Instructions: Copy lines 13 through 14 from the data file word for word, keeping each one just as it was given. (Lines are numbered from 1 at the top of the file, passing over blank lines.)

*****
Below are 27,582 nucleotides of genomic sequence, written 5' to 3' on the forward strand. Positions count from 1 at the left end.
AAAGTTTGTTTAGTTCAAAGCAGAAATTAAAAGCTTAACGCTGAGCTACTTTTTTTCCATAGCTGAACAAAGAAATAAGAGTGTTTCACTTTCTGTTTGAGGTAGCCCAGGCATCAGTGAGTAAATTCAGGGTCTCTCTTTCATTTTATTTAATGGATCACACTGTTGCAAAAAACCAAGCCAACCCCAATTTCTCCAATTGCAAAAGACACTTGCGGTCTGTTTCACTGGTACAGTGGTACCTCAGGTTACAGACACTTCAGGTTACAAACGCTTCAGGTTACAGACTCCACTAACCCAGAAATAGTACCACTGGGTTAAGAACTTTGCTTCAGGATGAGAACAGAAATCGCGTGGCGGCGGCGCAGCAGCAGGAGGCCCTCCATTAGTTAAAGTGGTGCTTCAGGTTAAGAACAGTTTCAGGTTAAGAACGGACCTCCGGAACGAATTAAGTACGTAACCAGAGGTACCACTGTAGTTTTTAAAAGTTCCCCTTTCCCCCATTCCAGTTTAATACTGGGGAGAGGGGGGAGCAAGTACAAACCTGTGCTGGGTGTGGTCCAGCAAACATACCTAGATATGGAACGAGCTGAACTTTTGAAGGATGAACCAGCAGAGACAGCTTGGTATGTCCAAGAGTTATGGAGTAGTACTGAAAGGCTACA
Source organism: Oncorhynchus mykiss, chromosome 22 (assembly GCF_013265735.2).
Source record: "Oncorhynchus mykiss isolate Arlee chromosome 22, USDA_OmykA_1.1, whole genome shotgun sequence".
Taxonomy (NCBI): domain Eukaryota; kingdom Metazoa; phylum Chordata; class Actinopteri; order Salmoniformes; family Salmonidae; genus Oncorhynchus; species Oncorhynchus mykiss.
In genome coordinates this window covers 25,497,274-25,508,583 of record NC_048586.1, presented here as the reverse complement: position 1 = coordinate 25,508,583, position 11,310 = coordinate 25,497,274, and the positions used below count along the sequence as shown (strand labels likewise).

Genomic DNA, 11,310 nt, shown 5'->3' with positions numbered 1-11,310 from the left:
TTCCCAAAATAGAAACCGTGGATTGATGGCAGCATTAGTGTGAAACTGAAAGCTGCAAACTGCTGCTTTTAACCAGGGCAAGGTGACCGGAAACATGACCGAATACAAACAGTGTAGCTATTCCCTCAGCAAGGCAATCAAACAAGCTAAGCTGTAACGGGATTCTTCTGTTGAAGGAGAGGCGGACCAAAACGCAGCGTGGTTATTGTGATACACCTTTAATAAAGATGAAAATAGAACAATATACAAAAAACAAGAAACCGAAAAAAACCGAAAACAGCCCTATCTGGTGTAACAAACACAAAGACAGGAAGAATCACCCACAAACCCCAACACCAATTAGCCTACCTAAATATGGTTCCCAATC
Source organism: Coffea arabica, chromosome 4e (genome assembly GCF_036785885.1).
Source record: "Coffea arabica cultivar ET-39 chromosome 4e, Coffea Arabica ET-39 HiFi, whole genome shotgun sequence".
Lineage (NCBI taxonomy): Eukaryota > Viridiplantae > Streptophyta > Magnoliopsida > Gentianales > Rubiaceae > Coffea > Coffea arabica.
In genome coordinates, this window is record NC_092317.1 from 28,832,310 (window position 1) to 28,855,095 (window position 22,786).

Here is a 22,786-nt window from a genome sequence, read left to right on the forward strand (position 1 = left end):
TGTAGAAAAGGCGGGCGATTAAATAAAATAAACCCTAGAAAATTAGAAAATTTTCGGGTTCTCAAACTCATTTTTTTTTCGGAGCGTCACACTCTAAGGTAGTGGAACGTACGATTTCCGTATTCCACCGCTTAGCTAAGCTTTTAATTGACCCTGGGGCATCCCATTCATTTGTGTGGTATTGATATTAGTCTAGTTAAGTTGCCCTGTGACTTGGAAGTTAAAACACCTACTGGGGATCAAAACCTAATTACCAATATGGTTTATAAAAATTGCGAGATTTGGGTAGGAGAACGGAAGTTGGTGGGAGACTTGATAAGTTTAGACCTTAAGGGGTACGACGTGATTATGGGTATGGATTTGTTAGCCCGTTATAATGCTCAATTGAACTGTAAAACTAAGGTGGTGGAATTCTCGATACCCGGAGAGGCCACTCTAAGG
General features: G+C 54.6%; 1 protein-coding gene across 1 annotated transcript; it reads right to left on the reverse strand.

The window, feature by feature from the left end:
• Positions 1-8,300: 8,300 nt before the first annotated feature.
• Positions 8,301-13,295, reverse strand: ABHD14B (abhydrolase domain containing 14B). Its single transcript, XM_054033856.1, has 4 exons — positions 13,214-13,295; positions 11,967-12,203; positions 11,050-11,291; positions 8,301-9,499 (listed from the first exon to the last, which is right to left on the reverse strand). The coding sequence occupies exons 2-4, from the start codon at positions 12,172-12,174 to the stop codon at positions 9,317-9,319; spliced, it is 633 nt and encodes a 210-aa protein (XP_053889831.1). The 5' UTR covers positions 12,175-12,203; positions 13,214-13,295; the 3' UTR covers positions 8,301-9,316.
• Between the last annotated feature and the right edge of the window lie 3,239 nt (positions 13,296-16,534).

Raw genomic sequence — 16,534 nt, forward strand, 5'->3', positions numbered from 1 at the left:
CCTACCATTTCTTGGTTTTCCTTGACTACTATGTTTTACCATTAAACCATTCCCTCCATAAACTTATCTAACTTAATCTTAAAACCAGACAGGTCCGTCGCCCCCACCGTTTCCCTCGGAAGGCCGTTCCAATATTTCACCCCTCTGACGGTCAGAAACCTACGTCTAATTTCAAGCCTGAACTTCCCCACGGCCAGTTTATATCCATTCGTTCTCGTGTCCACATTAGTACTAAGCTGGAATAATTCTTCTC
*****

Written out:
Here is a 22,786-nt window from a genome sequence, read left to right on the forward strand (position 1 = left end):
TGTAGAAAAGGCGGGCGATTAAATAAAATAAACCCTAGAAAATTAGAAAATTTTCGGGTTCTCAAACTCATTTTTTTTTCGGAGCGTCACACTCTAAGGTAGTGGAACGTACGATTTCCGTATTCCACCGCTTAGCTAAGCTTTTAATTGACCCTGGGGCATCCCATTCATTTGTGTGGTATTGATATTAGTCTAGTTAAGTTGCCCTGTGACTTGGAAGTTAAAACACCTACTGGGGATCAAAACCTAATTACCAATATGGTTTATAAAAATTGCGAGATTTGGGTAGGAGAACGGAAGTTGGTGGGAGACTTGATAAGTTTAGACCTTAAGGGGTACGACGTGATTATGGGTATGGATTTGTTAGCCCGTTATAATGCTCAATTGAACTGTAAAACTAAGGTGGTGGAATTCTCGATACCCGGAGAGGCCACTCTAAGG